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The Tiger’s Tail 2006 123movies

The Tiger’s Tail 2006 123movies

Sep. 26, 2006107 Min.
Your rating: 0
7 1 vote


#123movies #fmovies #putlocker #gomovies #solarmovie #soap2day Watch Full Movie Online Free – After a chance encounter, a Dubliner stalked by a murderous facsimile of himself.
Plot: After a chance encounter, a Dubliner is stalked by a murderous facsimile of himself.
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The Tiger's Tail 2006 123movies 1 The Tiger's Tail 2006 123movies 25.8/10 Votes: 1,360
The Tiger's Tail 2006 123movies 3 The Tiger's Tail 2006 123movies 214%
The Tiger's Tail 2006 123movies 5 The Tiger's Tail 2006 123movies 2N/A
The Tiger's Tail 2006 123movies 7 The Tiger's Tail 2006 123movies 25.8 Votes: 11 Popularity: 3


Imbalanced but enjoyable social critique of a thriller
Weaving in philosophical quandaries of doppelganger definitions of self with taut suspense and scathing social commentary, writer/director John Boorman’s latest film dripped with promise. And while this may have been a promise superseded by the film’s overambitious reach, The Tiger’s Tail proves an entertaining amalgamation, despite the frequent creative misfires.

Boasting an intriguing premise, the film is at its strongest when dealing with the central plot thread of a wealthy Irish businessman (Gleeson) having his comfortable life usurped by his violently unpredictable twin (also Gleeson), falling into destitution in the process. This effective, almost Hitchcockian thriller toying with notions of doppelgangers, sense of self and definition of identity makes for a sturdy start, which sadly ends all too soon, falling short of the taut suspense piece it could have been. After this central storyline has run its course, the film begins to waver, jerking around with contrived plot twists and becoming somewhat of a confused muddle before culminating in a genuinely unorthodox if unsatisfying ending. Imbalance is the word of choice as the film’s tone and plot flip-flop throughout, stuffing in as much social critique into the narrative as possible and slathering everything on rather thickly, from the central theme of the rich/poor divide (though whether Ireland’s is truly the most dramatically so in all of Europe, as the film states is questionable) to the soaring crescendo of dramatic music, while underplaying the development of other intriguing plot threads (O’Leary seems oddly unsurprised by the unnerving discovery of his secret sordid past) to underwhelming effect.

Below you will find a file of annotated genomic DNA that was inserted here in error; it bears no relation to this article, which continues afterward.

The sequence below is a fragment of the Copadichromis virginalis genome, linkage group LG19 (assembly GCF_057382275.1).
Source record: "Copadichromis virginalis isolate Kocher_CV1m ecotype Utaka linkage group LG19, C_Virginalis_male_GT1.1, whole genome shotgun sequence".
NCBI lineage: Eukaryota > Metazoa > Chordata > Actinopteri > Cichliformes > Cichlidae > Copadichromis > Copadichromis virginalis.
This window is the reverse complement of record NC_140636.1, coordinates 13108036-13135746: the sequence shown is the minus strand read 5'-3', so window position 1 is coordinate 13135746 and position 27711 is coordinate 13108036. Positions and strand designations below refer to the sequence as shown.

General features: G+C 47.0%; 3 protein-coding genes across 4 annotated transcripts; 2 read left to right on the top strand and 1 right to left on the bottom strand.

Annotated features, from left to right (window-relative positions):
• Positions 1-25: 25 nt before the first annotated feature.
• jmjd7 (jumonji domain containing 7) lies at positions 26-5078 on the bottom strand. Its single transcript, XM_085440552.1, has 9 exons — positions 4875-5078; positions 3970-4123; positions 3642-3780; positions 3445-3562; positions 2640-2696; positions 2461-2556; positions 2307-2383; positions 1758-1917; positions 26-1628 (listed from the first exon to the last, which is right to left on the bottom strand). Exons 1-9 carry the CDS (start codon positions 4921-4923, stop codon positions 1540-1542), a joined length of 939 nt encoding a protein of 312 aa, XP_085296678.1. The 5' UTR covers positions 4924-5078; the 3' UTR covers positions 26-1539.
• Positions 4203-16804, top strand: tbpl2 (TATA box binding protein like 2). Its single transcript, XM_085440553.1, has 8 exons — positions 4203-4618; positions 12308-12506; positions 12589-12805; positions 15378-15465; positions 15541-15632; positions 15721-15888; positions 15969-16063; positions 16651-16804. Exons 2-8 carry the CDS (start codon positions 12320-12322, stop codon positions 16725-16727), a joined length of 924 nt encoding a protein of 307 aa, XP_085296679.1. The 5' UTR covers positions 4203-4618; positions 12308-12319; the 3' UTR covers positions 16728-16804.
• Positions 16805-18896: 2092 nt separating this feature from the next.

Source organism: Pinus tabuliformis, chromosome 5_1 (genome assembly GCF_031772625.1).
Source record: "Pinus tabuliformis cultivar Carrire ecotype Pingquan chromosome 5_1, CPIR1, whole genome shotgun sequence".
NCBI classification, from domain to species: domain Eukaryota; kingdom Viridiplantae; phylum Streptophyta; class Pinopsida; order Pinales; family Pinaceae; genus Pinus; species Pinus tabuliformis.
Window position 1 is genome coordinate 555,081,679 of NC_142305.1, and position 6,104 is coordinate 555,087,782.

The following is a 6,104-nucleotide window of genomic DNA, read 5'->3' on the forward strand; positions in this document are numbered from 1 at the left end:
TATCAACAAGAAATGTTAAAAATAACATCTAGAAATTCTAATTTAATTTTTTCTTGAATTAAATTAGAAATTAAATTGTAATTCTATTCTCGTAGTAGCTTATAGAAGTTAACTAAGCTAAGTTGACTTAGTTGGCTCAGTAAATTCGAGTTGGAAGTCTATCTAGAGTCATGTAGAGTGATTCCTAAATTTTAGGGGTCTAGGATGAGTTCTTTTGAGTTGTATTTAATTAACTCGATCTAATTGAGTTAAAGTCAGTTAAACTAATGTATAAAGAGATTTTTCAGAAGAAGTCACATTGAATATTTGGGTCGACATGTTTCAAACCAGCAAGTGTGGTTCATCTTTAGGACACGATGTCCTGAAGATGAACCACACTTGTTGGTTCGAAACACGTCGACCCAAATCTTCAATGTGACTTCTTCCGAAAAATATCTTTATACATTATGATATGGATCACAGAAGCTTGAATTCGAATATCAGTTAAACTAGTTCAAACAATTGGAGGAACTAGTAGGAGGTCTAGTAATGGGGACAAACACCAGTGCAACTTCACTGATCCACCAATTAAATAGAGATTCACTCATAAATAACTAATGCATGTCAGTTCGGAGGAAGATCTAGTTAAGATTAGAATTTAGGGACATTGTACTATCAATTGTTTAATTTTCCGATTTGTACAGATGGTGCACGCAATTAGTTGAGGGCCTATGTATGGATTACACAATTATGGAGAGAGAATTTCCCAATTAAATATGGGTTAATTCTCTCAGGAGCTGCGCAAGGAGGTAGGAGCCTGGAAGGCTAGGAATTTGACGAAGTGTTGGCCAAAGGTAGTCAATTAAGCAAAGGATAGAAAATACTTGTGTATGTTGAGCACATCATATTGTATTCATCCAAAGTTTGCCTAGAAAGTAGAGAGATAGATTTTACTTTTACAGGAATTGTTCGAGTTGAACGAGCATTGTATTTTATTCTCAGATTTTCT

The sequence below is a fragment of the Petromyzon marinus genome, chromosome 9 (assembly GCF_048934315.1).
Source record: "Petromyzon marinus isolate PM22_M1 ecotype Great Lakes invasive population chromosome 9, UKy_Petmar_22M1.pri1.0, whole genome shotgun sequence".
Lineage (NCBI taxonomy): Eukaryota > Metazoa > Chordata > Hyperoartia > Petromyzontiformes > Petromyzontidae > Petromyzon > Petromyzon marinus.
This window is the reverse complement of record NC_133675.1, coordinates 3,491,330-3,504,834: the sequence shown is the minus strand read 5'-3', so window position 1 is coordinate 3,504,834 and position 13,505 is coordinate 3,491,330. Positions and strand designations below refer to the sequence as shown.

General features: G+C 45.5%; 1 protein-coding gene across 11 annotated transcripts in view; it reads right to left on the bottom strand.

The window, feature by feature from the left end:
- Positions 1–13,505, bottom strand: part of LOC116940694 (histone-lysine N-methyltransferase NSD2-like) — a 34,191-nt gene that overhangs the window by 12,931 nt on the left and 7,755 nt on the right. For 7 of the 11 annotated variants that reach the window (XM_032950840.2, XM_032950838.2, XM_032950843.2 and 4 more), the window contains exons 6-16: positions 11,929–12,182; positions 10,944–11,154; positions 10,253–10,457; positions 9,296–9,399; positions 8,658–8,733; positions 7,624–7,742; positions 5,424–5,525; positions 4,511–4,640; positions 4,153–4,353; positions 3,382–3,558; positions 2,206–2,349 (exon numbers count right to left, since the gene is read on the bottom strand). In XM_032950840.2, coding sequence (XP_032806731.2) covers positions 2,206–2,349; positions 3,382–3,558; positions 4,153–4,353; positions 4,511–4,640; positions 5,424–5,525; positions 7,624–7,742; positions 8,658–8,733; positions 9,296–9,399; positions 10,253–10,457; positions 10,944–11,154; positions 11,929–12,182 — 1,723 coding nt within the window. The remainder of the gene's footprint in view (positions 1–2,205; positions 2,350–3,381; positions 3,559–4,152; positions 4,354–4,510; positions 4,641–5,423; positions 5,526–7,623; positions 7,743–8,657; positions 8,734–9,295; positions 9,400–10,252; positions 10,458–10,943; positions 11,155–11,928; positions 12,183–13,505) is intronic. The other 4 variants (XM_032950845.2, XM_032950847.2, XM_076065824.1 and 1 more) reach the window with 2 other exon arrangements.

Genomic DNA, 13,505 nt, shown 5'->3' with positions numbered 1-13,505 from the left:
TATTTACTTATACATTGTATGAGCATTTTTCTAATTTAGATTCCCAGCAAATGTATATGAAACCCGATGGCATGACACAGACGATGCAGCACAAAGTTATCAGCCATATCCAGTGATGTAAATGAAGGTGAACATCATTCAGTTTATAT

However, director Boorman excels in his less than flattering, darkly satirical depiction of contemporary Dublin: indeed “a land Joyce would hardly recognize” and a far cry from the country’s usual romanticized cinematic portrayals. Boorman’s Dublin is a rank, filthy place more akin to the worst days of New York, filled with poverty, destitution, endless traffic, street-fights and vomiting teens – a city who would whimsically release their entire supply of non-violent mental patients onto the street to cut costs, in one of the film’s most staggering lapses in judgement. An ode to the city’s culture this isn’t, but an intriguing cinematic cry for change it is. But in the end, despite the noticeably flawed delivery, the film proves a consistently entertaining watch, never slowing down enough to become anything less than enjoyable, if slightly frantically so.

Brendan Gleeson shines in a much needed starring role, wonderfully essaying both the grimly successful businessman and his shady identical twin with convincing distinctions and charisma to spare. However, the horrifyingly miscast Kim Cattrall easily proves the film’s weakest point, her performance as consistently unconvincing as her shriekingly insulting attempt at an Irish accent. From her wobbling between unsatisfied wife to vacant shopaholic, to her never once reacting to the events surrounding her in a convincing fashion, coming as low as succumbing to attempted rape with sordid glee, Cattrall’s performance and character scream of every shade of wrong. Briain Gleeson, real life son of star Brendan is an endearing and amusing presence as the protagonist’s communist enthusiast son, even if he lacks the necessary exposition to jump from being wryly cynical to melodramatically disenchanted with life. Ciarán Hinds is a charming addition as a well meaning priest, and Sinéad Cusack does her best to keep herself from veering over the top in a laughably poorly written role as the mysterious family member connected to both O’Leary and his dark counterpart.